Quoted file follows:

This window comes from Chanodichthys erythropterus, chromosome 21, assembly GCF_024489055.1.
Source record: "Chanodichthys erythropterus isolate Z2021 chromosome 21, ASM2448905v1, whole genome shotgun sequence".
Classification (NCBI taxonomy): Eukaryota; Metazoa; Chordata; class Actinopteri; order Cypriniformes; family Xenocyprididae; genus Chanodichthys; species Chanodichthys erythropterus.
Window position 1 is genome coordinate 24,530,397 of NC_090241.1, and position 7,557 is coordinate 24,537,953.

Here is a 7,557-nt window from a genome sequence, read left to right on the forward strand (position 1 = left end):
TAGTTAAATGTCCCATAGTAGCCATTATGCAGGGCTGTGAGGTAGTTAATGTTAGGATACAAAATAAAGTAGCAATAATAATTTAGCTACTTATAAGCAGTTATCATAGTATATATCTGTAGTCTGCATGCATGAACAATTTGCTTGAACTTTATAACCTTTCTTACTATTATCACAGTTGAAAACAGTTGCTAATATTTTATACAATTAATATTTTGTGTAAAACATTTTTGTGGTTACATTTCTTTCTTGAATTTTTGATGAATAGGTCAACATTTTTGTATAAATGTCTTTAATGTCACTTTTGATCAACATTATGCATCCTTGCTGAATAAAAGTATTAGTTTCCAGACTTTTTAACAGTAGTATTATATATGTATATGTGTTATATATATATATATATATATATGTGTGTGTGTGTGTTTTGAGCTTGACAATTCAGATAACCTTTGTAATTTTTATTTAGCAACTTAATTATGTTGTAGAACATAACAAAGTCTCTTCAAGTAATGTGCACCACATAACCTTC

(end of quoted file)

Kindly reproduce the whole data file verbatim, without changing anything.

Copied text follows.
This window comes from Chanodichthys erythropterus, chromosome 21, assembly GCF_024489055.1.
Source record: "Chanodichthys erythropterus isolate Z2021 chromosome 21, ASM2448905v1, whole genome shotgun sequence".
Classification (NCBI taxonomy): Eukaryota; Metazoa; Chordata; class Actinopteri; order Cypriniformes; family Xenocyprididae; genus Chanodichthys; species Chanodichthys erythropterus.
Window position 1 is genome coordinate 24,530,397 of NC_090241.1, and position 7,557 is coordinate 24,537,953.

Here is a 7,557-nt window from a genome sequence, read left to right on the forward strand (position 1 = left end):
TAGTTAAATGTCCCATAGTAGCCATTATGCAGGGCTGTGAGGTAGTTAATGTTAGGATACAAAATAAAGTAGCAATAATAATTTAGCTACTTATAAGCAGTTATCATAGTATATATCTGTAGTCTGCATGCATGAACAATTTGCTTGAACTTTATAACCTTTCTTACTATTATCACAGTTGAAAACAGTTGCTAATATTTTATACAATTAATATTTTGTGTAAAACATTTTTGTGGTTACATTTCTTTCTTGAATTTTTGATGAATAGGTCAACATTTTTGTATAAATGTCTTTAATGTCACTTTTGATCAACATTATGCATCCTTGCTGAATAAAAGTATTAGTTTCCAGACTTTTTAACAGTAGTATTATATATGTATATGTGTTATATATATATATATATATATATGTGTGTGTGTGTGTTTTGAGCTTGACAATTCAGATAACCTTTGTAATTTTTATTTAGCAACTTAATTATGTTGTAGAACATAACAAAGTCTCTTCAAGTAATGTGCACCACATAACCTTC